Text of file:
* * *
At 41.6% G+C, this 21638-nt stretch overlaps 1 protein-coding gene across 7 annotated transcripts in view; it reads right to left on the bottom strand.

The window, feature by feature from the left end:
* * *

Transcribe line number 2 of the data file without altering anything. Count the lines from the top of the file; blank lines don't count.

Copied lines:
The window, feature by feature from the left end: